Hana Cho1,2, Ok Hyun Park1, Joori Park, Incheol Ryu, Jeonghan Kim, Jesang Ko, and Yoon Ki Kim3
Division of Life Sciences, Korea University, Seoul 136-701, Republic of Korea
Glucocorticoid receptor (GR), which was originally known to function as a nuclear receptor, plays a role in rapid mRNA degradation by acting as an RNA-binding protein. The mechanism by which this process occurs remains unknown. Here, we demonstrate that GR, preloaded onto the 5′UTR of a target mRNA, recruits UPF1 through proline-rich nuclear receptor coregulatory protein 2 (PNRC2) in a ligand-dependent manner, so as to elicit rapid mRNA degradation. We call this process GR-mediated mRNA decay (GMD). Although GMD, nonsense-mediated mRNA decay (NMD), and staufen-mediated mRNA decay (SMD) share upstream frameshift 1 (UPF1) and PNRC2, we find that GMD is mechanistically distinct from NMD and SMD. We also identify de novo cellular GMD substrates using microarray analysis. Intriguingly, GMD functions in the chemotaxis of human monocytes by targeting chemokine (C-C motif) ligand 2 (CCL2) mRNA. Thus, our data provide molecular evidence of a posttranscriptional role of the well-studied nuclear hormone receptor, GR, which is traditionally considered a transcription factor.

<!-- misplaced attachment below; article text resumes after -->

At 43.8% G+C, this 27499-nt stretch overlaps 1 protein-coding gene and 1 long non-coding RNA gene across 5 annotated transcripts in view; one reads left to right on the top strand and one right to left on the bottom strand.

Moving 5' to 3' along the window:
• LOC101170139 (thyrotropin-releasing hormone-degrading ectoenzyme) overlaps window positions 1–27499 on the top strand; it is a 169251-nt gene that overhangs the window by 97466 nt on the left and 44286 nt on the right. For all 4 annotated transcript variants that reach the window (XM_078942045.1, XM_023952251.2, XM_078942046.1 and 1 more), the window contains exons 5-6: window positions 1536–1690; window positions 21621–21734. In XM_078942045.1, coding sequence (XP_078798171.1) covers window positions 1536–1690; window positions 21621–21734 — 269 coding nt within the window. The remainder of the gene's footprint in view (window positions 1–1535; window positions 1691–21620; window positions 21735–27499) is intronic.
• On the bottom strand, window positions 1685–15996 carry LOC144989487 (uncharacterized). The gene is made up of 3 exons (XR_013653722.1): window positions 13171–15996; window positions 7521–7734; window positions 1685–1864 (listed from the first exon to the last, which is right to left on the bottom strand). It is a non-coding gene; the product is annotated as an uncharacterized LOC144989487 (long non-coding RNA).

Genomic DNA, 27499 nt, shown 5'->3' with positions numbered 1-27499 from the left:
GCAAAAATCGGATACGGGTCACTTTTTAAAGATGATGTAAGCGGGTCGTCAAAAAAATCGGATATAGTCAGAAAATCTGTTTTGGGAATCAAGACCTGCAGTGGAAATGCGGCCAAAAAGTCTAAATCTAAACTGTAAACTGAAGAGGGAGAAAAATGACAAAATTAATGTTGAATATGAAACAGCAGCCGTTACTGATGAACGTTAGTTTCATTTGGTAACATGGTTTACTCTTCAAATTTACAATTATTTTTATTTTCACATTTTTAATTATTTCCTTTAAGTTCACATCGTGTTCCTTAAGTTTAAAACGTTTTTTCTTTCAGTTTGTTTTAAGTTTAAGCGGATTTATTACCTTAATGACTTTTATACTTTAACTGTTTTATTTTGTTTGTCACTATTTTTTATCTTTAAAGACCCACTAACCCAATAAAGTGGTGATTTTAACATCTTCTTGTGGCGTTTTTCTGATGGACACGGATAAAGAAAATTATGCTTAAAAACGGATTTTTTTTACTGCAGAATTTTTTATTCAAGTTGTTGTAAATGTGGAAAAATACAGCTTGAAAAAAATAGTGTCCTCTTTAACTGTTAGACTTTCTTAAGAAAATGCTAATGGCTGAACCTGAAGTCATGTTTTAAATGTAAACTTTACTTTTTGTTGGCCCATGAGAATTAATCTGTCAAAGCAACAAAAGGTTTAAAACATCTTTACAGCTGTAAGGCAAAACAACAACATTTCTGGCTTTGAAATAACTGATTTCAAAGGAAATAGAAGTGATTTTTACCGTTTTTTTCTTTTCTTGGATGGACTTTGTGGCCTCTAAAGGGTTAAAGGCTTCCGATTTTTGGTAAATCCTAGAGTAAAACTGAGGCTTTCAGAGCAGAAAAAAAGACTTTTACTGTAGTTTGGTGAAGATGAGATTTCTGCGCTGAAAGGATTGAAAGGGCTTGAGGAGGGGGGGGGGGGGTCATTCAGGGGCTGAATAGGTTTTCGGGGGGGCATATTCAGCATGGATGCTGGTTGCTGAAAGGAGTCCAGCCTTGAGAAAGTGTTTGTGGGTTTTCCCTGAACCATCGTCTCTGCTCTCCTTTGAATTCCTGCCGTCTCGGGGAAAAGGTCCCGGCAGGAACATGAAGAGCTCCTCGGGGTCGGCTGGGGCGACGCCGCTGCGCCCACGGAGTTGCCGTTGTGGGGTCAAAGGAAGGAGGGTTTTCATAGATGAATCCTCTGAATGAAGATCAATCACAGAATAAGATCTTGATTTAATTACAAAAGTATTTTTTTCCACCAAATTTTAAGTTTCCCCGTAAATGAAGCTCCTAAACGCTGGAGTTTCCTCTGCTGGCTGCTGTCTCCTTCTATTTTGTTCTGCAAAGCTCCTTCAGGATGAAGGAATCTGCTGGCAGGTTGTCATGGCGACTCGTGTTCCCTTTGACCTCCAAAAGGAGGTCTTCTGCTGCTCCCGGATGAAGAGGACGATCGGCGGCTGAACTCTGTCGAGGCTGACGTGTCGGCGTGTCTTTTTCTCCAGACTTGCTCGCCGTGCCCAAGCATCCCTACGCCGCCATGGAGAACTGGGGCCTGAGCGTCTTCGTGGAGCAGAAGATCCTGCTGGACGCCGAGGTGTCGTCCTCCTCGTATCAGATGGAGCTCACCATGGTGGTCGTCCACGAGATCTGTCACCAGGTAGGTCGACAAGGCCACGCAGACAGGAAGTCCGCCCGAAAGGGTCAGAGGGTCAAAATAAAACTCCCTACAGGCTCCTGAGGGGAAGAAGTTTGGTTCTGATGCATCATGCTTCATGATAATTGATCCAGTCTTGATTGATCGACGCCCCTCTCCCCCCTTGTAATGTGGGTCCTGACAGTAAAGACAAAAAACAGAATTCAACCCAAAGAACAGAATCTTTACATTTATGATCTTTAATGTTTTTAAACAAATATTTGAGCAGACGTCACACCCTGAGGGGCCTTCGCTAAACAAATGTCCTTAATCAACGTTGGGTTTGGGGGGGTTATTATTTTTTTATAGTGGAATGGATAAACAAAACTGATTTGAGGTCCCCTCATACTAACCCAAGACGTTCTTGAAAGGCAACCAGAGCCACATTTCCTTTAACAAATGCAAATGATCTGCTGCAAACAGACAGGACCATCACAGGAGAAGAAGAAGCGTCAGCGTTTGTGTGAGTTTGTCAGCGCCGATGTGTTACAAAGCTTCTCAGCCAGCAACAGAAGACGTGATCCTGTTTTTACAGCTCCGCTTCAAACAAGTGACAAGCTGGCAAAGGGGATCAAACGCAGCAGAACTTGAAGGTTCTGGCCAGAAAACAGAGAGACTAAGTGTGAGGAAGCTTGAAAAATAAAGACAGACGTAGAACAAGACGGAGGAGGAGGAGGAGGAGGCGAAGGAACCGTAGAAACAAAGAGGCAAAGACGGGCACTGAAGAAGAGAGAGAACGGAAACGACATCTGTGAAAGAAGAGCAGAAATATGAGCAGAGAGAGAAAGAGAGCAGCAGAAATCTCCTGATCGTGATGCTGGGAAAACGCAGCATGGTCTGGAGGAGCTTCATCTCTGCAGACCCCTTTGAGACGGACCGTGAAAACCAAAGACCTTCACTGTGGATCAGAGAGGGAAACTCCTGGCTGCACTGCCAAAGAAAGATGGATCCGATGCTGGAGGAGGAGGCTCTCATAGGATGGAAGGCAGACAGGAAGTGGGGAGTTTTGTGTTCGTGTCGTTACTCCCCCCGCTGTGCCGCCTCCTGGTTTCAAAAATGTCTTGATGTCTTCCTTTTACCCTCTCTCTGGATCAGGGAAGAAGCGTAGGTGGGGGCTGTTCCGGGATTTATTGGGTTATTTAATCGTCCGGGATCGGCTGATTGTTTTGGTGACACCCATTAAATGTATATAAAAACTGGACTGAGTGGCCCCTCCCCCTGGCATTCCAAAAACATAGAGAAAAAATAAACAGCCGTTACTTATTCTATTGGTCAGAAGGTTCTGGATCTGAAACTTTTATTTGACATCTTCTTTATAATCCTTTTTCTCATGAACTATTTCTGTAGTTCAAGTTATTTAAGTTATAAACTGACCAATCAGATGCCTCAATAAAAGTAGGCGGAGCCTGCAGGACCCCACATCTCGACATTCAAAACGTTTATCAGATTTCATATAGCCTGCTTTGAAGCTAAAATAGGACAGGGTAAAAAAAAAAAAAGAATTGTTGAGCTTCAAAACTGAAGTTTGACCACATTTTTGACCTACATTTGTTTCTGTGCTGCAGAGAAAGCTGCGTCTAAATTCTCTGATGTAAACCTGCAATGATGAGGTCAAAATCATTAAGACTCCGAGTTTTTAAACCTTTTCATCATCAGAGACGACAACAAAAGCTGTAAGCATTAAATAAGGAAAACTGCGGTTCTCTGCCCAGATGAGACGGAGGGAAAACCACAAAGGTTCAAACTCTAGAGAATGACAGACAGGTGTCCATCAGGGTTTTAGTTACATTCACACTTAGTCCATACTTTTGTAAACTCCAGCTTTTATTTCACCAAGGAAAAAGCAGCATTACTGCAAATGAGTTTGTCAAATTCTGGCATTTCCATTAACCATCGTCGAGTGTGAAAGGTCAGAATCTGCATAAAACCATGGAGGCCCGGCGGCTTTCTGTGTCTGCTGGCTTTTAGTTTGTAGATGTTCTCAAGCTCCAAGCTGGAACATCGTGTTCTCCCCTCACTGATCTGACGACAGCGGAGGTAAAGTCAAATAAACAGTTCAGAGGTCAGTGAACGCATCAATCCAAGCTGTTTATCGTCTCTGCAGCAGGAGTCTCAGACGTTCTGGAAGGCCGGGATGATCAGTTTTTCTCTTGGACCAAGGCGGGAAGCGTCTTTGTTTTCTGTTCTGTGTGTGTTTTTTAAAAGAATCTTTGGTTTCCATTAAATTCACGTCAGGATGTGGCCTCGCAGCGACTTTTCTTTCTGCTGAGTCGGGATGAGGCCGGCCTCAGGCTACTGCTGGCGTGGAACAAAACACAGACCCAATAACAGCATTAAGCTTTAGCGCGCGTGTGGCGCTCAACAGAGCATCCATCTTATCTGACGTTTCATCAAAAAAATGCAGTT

glucocorticoid receptor, PNRC2, UPF1, glucocorticoid receptor-mediated mRNA decay, Nonsense-mediated mRNA decay
1H.C. and O.H.P. contributed equally to this work.
2Present address: Department of Biochemistry and Biophysics, School of Medicine and Dentistry, University of Rochester, Rochester, NY 14642.
3To whom correspondence should be addressed.
Author contributions: H.C., O.H.P., J.P., I.R., J. Kim, J. Ko, and Y.K.K. designed research; H.C., O.H.P., J.P., I.R., and J. Kim performed research; H.C., O.H.P., J.P., I.R., and Y.K.K. analyzed data; and H.C., O.H.P., J. Ko, and Y.K.K. wrote the paper.